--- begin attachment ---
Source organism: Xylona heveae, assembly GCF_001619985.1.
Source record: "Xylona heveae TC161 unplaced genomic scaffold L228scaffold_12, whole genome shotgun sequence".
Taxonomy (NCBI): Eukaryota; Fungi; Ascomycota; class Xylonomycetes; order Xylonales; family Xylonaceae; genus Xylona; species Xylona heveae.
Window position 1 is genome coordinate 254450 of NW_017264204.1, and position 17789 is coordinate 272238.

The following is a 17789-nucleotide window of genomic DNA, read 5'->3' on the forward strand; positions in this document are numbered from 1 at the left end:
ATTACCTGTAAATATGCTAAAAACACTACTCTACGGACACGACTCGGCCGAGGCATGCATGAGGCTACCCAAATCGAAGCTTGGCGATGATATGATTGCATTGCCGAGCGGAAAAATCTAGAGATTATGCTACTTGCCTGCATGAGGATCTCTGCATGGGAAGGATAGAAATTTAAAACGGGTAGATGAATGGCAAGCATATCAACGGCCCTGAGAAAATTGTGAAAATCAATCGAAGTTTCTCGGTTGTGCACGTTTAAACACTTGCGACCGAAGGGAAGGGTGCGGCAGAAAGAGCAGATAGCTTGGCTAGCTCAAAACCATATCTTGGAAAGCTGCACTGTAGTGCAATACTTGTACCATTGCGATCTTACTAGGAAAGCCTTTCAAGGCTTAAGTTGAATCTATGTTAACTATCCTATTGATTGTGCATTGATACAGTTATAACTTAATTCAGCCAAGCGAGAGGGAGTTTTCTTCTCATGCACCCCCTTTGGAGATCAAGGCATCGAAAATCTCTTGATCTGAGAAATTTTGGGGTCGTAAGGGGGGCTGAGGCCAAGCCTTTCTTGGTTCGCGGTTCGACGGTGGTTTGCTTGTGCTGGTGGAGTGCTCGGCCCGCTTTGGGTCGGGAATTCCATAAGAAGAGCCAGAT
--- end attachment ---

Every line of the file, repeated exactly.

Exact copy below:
Source organism: Xylona heveae, assembly GCF_001619985.1.
Source record: "Xylona heveae TC161 unplaced genomic scaffold L228scaffold_12, whole genome shotgun sequence".
Taxonomy (NCBI): Eukaryota; Fungi; Ascomycota; class Xylonomycetes; order Xylonales; family Xylonaceae; genus Xylona; species Xylona heveae.
Window position 1 is genome coordinate 254450 of NW_017264204.1, and position 17789 is coordinate 272238.

The following is a 17789-nucleotide window of genomic DNA, read 5'->3' on the forward strand; positions in this document are numbered from 1 at the left end:
ATTACCTGTAAATATGCTAAAAACACTACTCTACGGACACGACTCGGCCGAGGCATGCATGAGGCTACCCAAATCGAAGCTTGGCGATGATATGATTGCATTGCCGAGCGGAAAAATCTAGAGATTATGCTACTTGCCTGCATGAGGATCTCTGCATGGGAAGGATAGAAATTTAAAACGGGTAGATGAATGGCAAGCATATCAACGGCCCTGAGAAAATTGTGAAAATCAATCGAAGTTTCTCGGTTGTGCACGTTTAAACACTTGCGACCGAAGGGAAGGGTGCGGCAGAAAGAGCAGATAGCTTGGCTAGCTCAAAACCATATCTTGGAAAGCTGCACTGTAGTGCAATACTTGTACCATTGCGATCTTACTAGGAAAGCCTTTCAAGGCTTAAGTTGAATCTATGTTAACTATCCTATTGATTGTGCATTGATACAGTTATAACTTAATTCAGCCAAGCGAGAGGGAGTTTTCTTCTCATGCACCCCCTTTGGAGATCAAGGCATCGAAAATCTCTTGATCTGAGAAATTTTGGGGTCGTAAGGGGGGCTGAGGCCAAGCCTTTCTTGGTTCGCGGTTCGACGGTGGTTTGCTTGTGCTGGTGGAGTGCTCGGCCCGCTTTGGGTCGGGAATTCCATAAGAAGAGCCAGAT